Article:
Advanced configuration is possible by editing the contents of the bundled settings.yml. By changing the values of that file, you can control the window properties, startup behavior, user interface detail, and OSC network parameters. When set up on multiple machines, Bandwidth's 'grid' mode will broadcast OSC messages and most other modes will recieve.

Made possible by The Public. UK

Special Thanks:

The OpenFrameworks project,
Graham Peet
Joss Widdowson
Rebecca Shostak
the oooShiny group
Sandwell Arts Trust
Fran McHugh


Creative Commons License
Bandwidth by Josh Nimoy is licensed under a Creative Commons Attribution-NonCommercial-ShareAlike 3.0 Unported License.

Imagined Overtures Album Cover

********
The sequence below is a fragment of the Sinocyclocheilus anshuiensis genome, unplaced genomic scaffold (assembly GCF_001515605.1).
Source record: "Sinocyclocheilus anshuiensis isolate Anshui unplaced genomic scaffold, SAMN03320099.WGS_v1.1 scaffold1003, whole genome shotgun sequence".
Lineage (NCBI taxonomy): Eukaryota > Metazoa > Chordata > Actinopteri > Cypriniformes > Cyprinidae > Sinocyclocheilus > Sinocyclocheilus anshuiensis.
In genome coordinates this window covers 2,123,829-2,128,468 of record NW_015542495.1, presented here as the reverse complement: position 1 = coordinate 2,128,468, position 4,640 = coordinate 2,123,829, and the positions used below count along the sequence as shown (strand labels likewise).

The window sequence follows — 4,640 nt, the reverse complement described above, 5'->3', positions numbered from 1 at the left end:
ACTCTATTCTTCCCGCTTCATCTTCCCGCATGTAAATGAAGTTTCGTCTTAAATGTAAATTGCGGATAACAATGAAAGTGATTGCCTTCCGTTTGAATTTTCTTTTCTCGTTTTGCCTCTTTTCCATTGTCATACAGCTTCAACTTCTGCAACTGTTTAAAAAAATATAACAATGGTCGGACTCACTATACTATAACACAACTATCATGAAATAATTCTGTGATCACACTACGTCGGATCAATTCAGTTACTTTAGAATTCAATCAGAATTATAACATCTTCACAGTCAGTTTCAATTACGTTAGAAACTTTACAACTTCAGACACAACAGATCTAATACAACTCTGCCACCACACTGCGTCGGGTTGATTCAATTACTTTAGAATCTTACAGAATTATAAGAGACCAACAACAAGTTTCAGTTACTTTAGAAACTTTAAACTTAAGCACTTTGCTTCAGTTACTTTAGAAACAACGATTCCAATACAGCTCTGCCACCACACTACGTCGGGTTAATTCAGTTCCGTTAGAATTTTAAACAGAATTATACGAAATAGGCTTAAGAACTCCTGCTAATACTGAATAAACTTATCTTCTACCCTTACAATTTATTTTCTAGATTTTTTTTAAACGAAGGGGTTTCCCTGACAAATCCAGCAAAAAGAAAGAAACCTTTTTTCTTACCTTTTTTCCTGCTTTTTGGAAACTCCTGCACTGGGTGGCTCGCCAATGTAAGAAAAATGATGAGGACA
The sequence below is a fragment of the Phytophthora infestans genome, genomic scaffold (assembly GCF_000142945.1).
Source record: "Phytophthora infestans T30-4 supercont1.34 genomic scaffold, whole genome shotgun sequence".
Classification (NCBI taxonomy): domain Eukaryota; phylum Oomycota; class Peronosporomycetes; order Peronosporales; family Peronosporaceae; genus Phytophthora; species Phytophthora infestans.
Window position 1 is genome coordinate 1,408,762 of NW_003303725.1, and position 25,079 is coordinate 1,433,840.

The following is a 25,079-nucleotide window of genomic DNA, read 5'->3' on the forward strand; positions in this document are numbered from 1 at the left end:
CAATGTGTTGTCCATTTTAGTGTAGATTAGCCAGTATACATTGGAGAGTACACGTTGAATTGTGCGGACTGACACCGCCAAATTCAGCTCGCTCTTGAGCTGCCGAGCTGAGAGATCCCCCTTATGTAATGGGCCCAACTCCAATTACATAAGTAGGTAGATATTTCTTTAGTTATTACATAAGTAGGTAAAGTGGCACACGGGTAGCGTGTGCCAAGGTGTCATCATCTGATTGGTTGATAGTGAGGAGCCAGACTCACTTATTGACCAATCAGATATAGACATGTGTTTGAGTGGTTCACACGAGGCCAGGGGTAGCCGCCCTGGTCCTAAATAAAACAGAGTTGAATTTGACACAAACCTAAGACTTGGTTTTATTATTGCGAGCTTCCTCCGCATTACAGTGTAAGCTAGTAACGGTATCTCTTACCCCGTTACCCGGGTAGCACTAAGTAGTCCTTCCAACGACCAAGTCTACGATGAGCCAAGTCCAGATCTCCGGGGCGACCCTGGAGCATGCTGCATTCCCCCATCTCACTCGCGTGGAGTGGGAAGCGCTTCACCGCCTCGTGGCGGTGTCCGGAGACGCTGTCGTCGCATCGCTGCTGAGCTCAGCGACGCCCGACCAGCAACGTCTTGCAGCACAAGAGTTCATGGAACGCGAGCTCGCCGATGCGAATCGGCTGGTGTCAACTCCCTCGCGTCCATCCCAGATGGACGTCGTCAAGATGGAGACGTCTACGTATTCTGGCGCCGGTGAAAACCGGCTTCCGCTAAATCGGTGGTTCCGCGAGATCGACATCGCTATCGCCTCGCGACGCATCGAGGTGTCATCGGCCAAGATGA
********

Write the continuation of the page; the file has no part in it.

The album art for the Los Angeles Electric 8's new release took a lot of love from the community. The circular element is a visualization of the entire album's contents. Treated as one track, the sound data was analyzed using a fast fourier transform in OpenFrameworks and stored as white space separated ASCII floats. This spectrum data was then plotted along a spiral, with color changes indicating the different pieces. The spiral was then repeated as part of the collaborative silk screening process. The typographic layouts were designed by Rebecca Shostak, using the typeface "Arual" by Curtis Mack. We used 5 Print Gocco screens in 2 days. The printing was done at Wild Magnolia Design in Culver City, then assembled at Pony House in San Pedro. I love the convenience of the gocco, but I'm interested in somehow replacing those yellow bulbs with something less wasteful, like possibly augmenting a camera's flash component to produce the same UV wavelength. If anyone out there knows more of the scientific details of the Gocco bulb, I'd be happy to do the circuit bending. It's beautiful to see a generated visualization printed in metallic gold and white ink. I hope more of my art projects in the future can be this collaborative.